In another report, Understanding Ontario’s 2018-19 Deficit, the FAO examined how policy decisions by both the previous and current governments contributed to the doubling in Ontario’s deficit from $3.7 billion in 2017-18 to $7.4 billion in 2018-19.
Government Spending Plans
In 2019-20, the FAO reviewed the government’s Expenditure Estimates for three key ministries, Education, Transportation and Health and Long-Term Care. The estimates provide an outline for spending of public funds that must be approved by the Legislature. The purpose of the FAO’s Expenditure Estimates reports is to assist members of the Standing Committee on Estimates as they review government spending plans.
- The Expenditure Estimates 2019-20: Ministry of Transportation report provided a financial overview of the ministry and discussed the government’s five-year transit and highway capital plans. The report further reviewed proposed 2019-20 spending by program and identified trends in transportation spending and program changes.
- The Expenditure Estimates 2019-20: Ministry of Education report examined trends in education spending and analyzed measures announced by the Province to achieve the ministry’s spending plan, including increasing class sizes and wage restraint.
- The Expenditure Estimates 2019-20: Ministry of Health and Long-Term Care report provided a financial overview of the ministry and identified key issues for 2019-20, including new spending restraint measures and the Province’s commitment to end “hallway health care.”
Also in 2019-20, the FAO released a new type of report, the Expenditure Monitor, intended to assist MPPs in tracking provincial spending and changes to program budgets over the course of the year. Previously, after the release of a fiscal year’s spending plan in a provincial budget and the Expenditure Estimates, changes to the spending plan and actual spending results were not disclosed until over a year later, with the release of the Public Accounts. This limited MPPs ability to review and scrutinize the government’s spending plan.
Cover pages of Expenditure Estimates 2019-20: Ministry of Transportation, Expenditure Estimates 2019-20: Ministry of Education and Expenditure Estimate 2019-20: Ministry of Health and Long-Term Care, respectively.
The Expenditure Monitor 2019-20: Q2 detailed spending by the Province during the first six months of the 2019-20 fiscal year (as of September 30, 2019), and identified changes made to program budgets. The report found the Province changed the budgets of 86 programs, with significant variance compared to program budgets reported in the Province’s 2019 Fall Economic Statement.
The Expenditure Monitor 2019-20: Q3 provided information on spending for the first nine months of the 2019-20 fiscal year (as of December 31, 2019), including changes to the 2019 budget spending plan, actual spending results compared to planned spending and an updated budget deficit projection. The assessment found that although the government’s 2019-20 spending plan had increased by $2.5 billion actual spending was $2.0 billion lower than planned, resulting in a lower forecasted deficit.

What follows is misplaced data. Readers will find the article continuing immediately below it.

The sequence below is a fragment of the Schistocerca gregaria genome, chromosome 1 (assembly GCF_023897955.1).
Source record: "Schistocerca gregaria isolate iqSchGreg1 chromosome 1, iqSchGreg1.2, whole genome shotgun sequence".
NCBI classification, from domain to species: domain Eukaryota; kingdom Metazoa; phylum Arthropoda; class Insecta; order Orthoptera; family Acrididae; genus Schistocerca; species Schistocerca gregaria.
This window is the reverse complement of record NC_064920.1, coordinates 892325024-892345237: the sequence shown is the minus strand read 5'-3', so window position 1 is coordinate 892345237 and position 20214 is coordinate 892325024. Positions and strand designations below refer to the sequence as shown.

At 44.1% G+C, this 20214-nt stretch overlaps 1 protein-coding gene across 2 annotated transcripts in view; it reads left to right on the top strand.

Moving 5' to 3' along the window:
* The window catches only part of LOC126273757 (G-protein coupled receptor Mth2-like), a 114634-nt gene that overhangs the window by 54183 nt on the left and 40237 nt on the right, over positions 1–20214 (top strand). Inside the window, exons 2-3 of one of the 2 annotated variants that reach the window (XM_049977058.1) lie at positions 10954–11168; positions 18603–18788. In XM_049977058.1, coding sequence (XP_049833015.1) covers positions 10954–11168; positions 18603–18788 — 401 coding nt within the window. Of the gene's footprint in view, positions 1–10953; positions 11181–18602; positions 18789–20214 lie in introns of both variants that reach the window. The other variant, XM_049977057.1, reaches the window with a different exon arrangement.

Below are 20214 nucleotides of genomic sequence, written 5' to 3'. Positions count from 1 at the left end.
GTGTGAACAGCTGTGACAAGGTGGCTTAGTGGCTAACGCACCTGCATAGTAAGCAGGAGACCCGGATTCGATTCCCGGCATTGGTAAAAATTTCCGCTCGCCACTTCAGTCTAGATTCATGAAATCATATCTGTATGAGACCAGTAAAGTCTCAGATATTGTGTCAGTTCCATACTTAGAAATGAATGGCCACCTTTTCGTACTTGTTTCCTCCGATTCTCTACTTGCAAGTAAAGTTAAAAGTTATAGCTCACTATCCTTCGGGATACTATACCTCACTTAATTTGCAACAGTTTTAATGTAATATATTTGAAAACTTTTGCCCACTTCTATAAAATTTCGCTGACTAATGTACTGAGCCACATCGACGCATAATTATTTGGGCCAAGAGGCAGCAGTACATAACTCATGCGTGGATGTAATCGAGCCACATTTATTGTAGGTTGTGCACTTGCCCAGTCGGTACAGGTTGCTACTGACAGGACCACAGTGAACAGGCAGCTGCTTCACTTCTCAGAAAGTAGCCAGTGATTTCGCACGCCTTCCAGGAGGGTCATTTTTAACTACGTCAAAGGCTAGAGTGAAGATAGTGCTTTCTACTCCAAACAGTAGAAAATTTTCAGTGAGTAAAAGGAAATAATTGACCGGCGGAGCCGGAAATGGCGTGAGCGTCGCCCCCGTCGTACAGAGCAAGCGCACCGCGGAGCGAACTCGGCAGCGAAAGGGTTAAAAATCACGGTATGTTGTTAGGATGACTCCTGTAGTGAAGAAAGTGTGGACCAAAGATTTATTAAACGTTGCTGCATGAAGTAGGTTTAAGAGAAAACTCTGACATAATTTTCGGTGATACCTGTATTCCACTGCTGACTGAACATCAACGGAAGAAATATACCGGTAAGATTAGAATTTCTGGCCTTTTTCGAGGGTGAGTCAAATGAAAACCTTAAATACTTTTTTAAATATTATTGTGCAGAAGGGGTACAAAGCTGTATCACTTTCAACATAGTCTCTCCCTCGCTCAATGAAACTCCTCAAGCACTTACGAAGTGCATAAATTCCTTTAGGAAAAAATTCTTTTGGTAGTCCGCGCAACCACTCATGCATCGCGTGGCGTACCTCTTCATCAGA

Financial Analysis of Specific Government Polices
At the request of MPPs or by its own accord, the FAO provides financial analysis of specific government policies. In 2019-20, work completed by the FAO included:
- An assessment of the long-term care homes program, including an estimate of the cost of the government’s commitment to create 15,000 new long-term care beds, projected changes to the long-term care wait list and wait times, and the potential impact to the Province’s goal to end “hallway health care”;
- A first of its kind report on the oversight, growth and distribution of tax expenditures in Ontario, citing the overall cost to government, either in the form of a reduction in tax revenue or an increase in program spending;
- An assessment of the financial and economic implications of the Province’s new Childcare Access and Relief from Expenses (CARE) tax credit;
- A comparison of the new Low-income Individuals and Families Tax (LIFT) credit to a minimum wage increase. The report found that the LIFT credit would provide fewer benefits to Ontarians than increasing the minimum wage from $14 per hour to $15 per hour;
- A 2019 update on home energy spending in Ontario, which assessed what Ontarians pay to heat and cool their homes and power their appliances. The report found that over the last ten years, Ontario households experienced the smallest increase in home energy costs in Canada, by a significant margin; and
- A review of Ontario service fees in 2019-20, including service fee rate changes in 2019-20, service fee revenue sources and growth rates, the most used services by number of transactions and the usage of ServiceOntario’s online service delivery.
Use of the FAO’s work
The FAO’s mission is to enhance legislative debate in Ontario by providing MPPs, committees, media and the public with relevant, authoritative and timely information on the financial impact of government policies. To determine the effectiveness of its reports, the FAO tracks key metrics including mentions in the Ontario Legislature, media coverage, and conversations on social media platforms.
In 2019-20, the FAO was mentioned 189 times in the Ontario Legislature, for an average of 2.4 times per sitting day. When looking at media coverage, the FAO was mentioned in 3,695 news articles and broadcasts. By far the most significant increase in engagement occurred on the FAO’s website, which received 179,760 unique views, more than double the previous year, and on Twitter, where the FAO received 902 mentions (a ten-fold increase from last year).
Requests from MPPs and Committees
The FAO may undertake research for both MPPs and committees when requests fall under the FAO’s statutory mandate and the FAO has available research capacity.
In 2019-20, the FAO received 10 research requests from MPPs, resulting in four reports. The remaining requests were either pushed to subsequent years or unfulfilled due to increasing demands for the FAO’s limited resources.
The FAO did not receive any research requests from Committees. While the FAO will not disclose the source of a request, an MPP or Committee is free to identify themselves as they wish.
The success of any organization is determined by how its key stakeholders perceive its value. That is why, in 2019-20, the FAO commissioned two MPP surveys to better understand its effectiveness and gain new insights into how its engagement strategy could be improved. To ensure confidentiality, the FAO commissioned Fleishman Hillard Highroad and Leger Research firms to assist in the collection of data.